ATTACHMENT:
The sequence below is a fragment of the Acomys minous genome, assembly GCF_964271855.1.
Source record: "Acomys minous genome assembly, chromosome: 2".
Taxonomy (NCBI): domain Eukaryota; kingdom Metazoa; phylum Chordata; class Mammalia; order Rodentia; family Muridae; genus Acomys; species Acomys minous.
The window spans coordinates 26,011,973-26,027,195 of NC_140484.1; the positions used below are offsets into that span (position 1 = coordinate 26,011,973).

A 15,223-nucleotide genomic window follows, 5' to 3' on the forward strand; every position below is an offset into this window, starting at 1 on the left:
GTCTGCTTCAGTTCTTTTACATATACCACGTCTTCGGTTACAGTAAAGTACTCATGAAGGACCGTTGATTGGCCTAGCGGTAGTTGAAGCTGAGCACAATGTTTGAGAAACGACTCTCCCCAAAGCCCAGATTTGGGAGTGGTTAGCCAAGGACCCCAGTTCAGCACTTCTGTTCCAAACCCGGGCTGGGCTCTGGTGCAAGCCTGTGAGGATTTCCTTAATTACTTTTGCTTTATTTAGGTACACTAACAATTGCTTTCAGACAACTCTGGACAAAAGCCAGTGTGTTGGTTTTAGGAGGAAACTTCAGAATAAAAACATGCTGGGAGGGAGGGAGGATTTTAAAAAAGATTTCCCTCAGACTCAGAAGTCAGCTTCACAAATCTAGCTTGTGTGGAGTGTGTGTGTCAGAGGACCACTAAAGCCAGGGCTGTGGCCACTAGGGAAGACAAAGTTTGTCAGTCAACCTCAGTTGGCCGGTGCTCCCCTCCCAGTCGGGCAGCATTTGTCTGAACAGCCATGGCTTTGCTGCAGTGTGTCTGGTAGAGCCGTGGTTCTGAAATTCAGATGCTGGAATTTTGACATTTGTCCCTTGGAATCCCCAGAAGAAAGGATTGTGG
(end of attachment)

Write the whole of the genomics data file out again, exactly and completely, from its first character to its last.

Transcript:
The sequence below is a fragment of the Acomys minous genome, assembly GCF_964271855.1.
Source record: "Acomys minous genome assembly, chromosome: 2".
Taxonomy (NCBI): domain Eukaryota; kingdom Metazoa; phylum Chordata; class Mammalia; order Rodentia; family Muridae; genus Acomys; species Acomys minous.
The window spans coordinates 26,011,973-26,027,195 of NC_140484.1; the positions used below are offsets into that span (position 1 = coordinate 26,011,973).

A 15,223-nucleotide genomic window follows, 5' to 3' on the forward strand; every position below is an offset into this window, starting at 1 on the left:
GTCTGCTTCAGTTCTTTTACATATACCACGTCTTCGGTTACAGTAAAGTACTCATGAAGGACCGTTGATTGGCCTAGCGGTAGTTGAAGCTGAGCACAATGTTTGAGAAACGACTCTCCCCAAAGCCCAGATTTGGGAGTGGTTAGCCAAGGACCCCAGTTCAGCACTTCTGTTCCAAACCCGGGCTGGGCTCTGGTGCAAGCCTGTGAGGATTTCCTTAATTACTTTTGCTTTATTTAGGTACACTAACAATTGCTTTCAGACAACTCTGGACAAAAGCCAGTGTGTTGGTTTTAGGAGGAAACTTCAGAATAAAAACATGCTGGGAGGGAGGGAGGATTTTAAAAAAGATTTCCCTCAGACTCAGAAGTCAGCTTCACAAATCTAGCTTGTGTGGAGTGTGTGTGTCAGAGGACCACTAAAGCCAGGGCTGTGGCCACTAGGGAAGACAAAGTTTGTCAGTCAACCTCAGTTGGCCGGTGCTCCCCTCCCAGTCGGGCAGCATTTGTCTGAACAGCCATGGCTTTGCTGCAGTGTGTCTGGTAGAGCCGTGGTTCTGAAATTCAGATGCTGGAATTTTGACATTTGTCCCTTGGAATCCCCAGAAGAAAGGATTGTGG